Drought conditions threaten Southland’s power supply

It was feared that the Manapouri hydroelectric plant would not be able to supply power to Southland because water levels in the lake had fallen below the operating range.

Barry Harcourt

It was feared that the Manapouri hydroelectric plant would not be able to supply power to Southland because water levels in the lake had fallen below the operating range.

The usually wet Fiordland was so dry this summer that Transpower New Zealand feared water levels in Lake Manapouri were dropping too low to generate electricity from the hydroelectric station.

The company reconfigured the national grid, so that electricity could be drawn from stations further north in the event that demand exceeded supply in the Southland.

Agriculture Minister Damien O’Connor classified drought conditions in Southland, Clutha and Queenstown Lakes districts in late March as a medium-scale adverse event.

Lake Manapouri received just 82mm of precipitation in March, just 26% of its normal monthly rainfall and the second lowest volume recorded since 1971.

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National MP Stuart Smith asked Energy and Resources Minister Megan Woods in a Parliamentary Written Question whether this meant less electricity would be produced by the Manapouri hydroelectric plant.

Water levels in the lake had fallen to a level that meant the rate at which water was taken from the lake had to be carefully managed, Woods said.

“A risk is that Southland’s regional demand … could exceed the capacity of the grid to transmit electricity into the region from generation outside the region,” Woods said, adding that Transpower had reconfigured the national grid. to ensure that the region was not dependent. on Lake Manapouri.

Energy and Resources Minister Megan Woods said poor rainfall in Southland meant Transpower was preparing to source power from elsewhere in the country to supply the region. [File photo]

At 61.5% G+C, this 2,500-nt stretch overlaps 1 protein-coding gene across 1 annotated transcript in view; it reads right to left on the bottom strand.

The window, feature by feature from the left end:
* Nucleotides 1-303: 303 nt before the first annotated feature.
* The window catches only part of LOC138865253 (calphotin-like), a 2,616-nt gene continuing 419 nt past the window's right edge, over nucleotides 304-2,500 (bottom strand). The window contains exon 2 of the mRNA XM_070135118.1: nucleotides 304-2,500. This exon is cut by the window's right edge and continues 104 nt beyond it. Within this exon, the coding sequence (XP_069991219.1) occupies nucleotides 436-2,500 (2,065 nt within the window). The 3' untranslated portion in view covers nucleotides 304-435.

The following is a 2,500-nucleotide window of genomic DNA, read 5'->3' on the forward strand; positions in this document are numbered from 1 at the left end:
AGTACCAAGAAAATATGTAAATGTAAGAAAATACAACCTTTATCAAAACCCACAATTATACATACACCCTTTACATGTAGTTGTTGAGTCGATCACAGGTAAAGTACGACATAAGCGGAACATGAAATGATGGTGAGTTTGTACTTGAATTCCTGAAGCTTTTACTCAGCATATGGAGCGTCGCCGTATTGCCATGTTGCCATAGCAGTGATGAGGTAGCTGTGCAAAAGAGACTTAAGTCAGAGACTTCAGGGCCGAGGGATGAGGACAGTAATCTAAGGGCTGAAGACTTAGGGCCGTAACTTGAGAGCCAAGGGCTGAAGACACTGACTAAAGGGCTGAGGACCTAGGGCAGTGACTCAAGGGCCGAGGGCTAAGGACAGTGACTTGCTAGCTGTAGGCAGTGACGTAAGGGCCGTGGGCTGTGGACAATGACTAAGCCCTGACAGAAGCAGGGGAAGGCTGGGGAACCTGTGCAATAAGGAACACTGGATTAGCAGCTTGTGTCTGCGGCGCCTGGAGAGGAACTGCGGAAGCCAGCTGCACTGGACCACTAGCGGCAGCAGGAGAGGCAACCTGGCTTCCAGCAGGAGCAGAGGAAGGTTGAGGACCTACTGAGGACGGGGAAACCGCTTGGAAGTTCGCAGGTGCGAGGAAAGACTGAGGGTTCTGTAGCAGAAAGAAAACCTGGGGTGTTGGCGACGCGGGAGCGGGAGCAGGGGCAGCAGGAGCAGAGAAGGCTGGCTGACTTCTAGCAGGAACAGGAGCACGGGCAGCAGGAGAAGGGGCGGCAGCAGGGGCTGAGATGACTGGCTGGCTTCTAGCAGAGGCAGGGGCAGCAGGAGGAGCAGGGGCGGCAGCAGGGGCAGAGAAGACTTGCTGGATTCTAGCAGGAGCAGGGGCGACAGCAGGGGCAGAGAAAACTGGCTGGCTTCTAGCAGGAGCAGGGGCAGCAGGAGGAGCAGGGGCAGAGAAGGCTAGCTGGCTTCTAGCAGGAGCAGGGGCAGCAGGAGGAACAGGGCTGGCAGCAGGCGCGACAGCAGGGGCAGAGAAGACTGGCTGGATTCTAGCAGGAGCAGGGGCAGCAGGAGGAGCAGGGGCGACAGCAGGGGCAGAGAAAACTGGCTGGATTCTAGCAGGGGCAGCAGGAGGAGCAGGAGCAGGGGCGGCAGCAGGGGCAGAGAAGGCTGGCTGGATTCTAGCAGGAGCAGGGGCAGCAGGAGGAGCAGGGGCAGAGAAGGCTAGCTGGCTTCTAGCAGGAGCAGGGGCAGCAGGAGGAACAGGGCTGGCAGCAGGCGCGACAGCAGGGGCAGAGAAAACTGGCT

Robyn Edie / Stuff

Energy and Resources Minister Megan Woods said poor rainfall in Southland meant Transpower was preparing to source power from elsewhere in the country to supply the region. [File photo]

The hydroelectric plant is owned by Meridian and a spokesperson explained that the plant supplied the national grid – which was managed by Transpower – to supply Southland.

On March 30, Meridian decided to reduce the flow of Lake Manapouri from the normal minimum of 115 cumec per second to a limit of 80 cumec to minimize the environmental impact of light rains.

Transpower’s chief operating officer, Dr Stephen Jay, said water levels in the lake had begun to drop below the normal operating range (between 176.8 and 178.6 meters above sea level). sea) in March.

“As the situation worsened in late March and early April with very little rainfall, there was a risk that the lake level would fall to levels where Manapouri could no longer generate electricity,” he said.

Transpower's Chief Operating Officer, Dr Stephen Jay, said lake levels are likely to fluctuate more in the future as climate change impacts rainfall patterns.

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Transpower’s Chief Operating Officer, Dr Stephen Jay, said lake levels are likely to fluctuate more in the future as climate change impacts rainfall patterns.

The network was reconfigured on April 8, but this also led to “regional security problems” with the risk that lines or transformers could reach their thermal limits when large amounts of energy were transferred.

“Local voltage issues can also arise when there are high loads in low-generation regions,” Jay said.

To mitigate this, Transpower introduced a voltage stability constraint to stabilize the electricity flowing through the grid area at the bottom of the South Island south of Clyde.

The network’s normal configuration was restored on April 28 after Lake Manapouri returned to its main operating range in mid-April, Jay said.

Data from the National Institute for Water and Atmospheric Research shows rainfall has not been sustained and overall rainfall has been below normal with Lake Te Anau – which feeds Lake Manapouri – 87%.

However, Milford Sound recorded 211.5mm of rain at 9am on April 21 – its wettest April day in seven years, or since April 2015.

It is expected that network reconfiguration will become more frequent in the future.

“We predict that climate change will cause less but greater rainfall, which means lake levels could fluctuate more throughout the year than they do now,” Jay said.

Alan A. Seibert